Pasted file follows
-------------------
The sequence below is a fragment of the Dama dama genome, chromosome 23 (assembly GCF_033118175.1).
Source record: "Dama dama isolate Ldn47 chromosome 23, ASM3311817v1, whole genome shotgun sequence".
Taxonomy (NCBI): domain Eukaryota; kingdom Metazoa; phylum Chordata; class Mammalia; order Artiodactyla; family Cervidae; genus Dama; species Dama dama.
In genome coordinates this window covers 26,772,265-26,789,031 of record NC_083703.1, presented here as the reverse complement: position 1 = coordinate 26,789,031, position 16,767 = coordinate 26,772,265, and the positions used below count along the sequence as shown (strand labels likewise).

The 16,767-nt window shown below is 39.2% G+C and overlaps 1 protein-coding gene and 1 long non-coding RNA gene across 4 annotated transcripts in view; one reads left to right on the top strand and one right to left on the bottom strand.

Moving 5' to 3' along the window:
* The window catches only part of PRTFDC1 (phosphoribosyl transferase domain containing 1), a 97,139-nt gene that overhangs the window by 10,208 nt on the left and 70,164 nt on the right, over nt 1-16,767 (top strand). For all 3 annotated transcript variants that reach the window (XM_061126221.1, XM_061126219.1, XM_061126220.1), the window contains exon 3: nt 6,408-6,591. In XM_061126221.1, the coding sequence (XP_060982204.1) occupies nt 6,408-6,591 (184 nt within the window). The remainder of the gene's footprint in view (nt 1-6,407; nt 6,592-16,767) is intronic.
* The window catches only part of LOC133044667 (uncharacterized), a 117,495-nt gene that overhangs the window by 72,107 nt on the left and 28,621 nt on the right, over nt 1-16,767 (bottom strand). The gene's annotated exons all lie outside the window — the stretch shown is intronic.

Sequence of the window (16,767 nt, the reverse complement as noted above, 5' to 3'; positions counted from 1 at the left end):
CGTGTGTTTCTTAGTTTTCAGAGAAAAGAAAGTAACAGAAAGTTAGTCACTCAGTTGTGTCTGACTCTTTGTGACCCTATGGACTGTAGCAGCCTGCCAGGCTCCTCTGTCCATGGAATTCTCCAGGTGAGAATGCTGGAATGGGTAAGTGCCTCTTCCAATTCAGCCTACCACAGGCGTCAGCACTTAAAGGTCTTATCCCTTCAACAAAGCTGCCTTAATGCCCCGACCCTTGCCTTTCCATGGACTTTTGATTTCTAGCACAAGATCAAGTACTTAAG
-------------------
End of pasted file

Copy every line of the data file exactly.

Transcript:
The sequence below is a fragment of the Dama dama genome, chromosome 23 (assembly GCF_033118175.1).
Source record: "Dama dama isolate Ldn47 chromosome 23, ASM3311817v1, whole genome shotgun sequence".
Taxonomy (NCBI): domain Eukaryota; kingdom Metazoa; phylum Chordata; class Mammalia; order Artiodactyla; family Cervidae; genus Dama; species Dama dama.
In genome coordinates this window covers 26,772,265-26,789,031 of record NC_083703.1, presented here as the reverse complement: position 1 = coordinate 26,789,031, position 16,767 = coordinate 26,772,265, and the positions used below count along the sequence as shown (strand labels likewise).

The 16,767-nt window shown below is 39.2% G+C and overlaps 1 protein-coding gene and 1 long non-coding RNA gene across 4 annotated transcripts in view; one reads left to right on the top strand and one right to left on the bottom strand.

Moving 5' to 3' along the window:
* The window catches only part of PRTFDC1 (phosphoribosyl transferase domain containing 1), a 97,139-nt gene that overhangs the window by 10,208 nt on the left and 70,164 nt on the right, over nt 1-16,767 (top strand). For all 3 annotated transcript variants that reach the window (XM_061126221.1, XM_061126219.1, XM_061126220.1), the window contains exon 3: nt 6,408-6,591. In XM_061126221.1, the coding sequence (XP_060982204.1) occupies nt 6,408-6,591 (184 nt within the window). The remainder of the gene's footprint in view (nt 1-6,407; nt 6,592-16,767) is intronic.
* The window catches only part of LOC133044667 (uncharacterized), a 117,495-nt gene that overhangs the window by 72,107 nt on the left and 28,621 nt on the right, over nt 1-16,767 (bottom strand). The gene's annotated exons all lie outside the window — the stretch shown is intronic.

Sequence of the window (16,767 nt, the reverse complement as noted above, 5' to 3'; positions counted from 1 at the left end):
CGTGTGTTTCTTAGTTTTCAGAGAAAAGAAAGTAACAGAAAGTTAGTCACTCAGTTGTGTCTGACTCTTTGTGACCCTATGGACTGTAGCAGCCTGCCAGGCTCCTCTGTCCATGGAATTCTCCAGGTGAGAATGCTGGAATGGGTAAGTGCCTCTTCCAATTCAGCCTACCACAGGCGTCAGCACTTAAAGGTCTTATCCCTTCAACAAAGCTGCCTTAATGCCCCGACCCTTGCCTTTCCATGGACTTTTGATTTCTAGCACAAGATCAAGTACTTAAG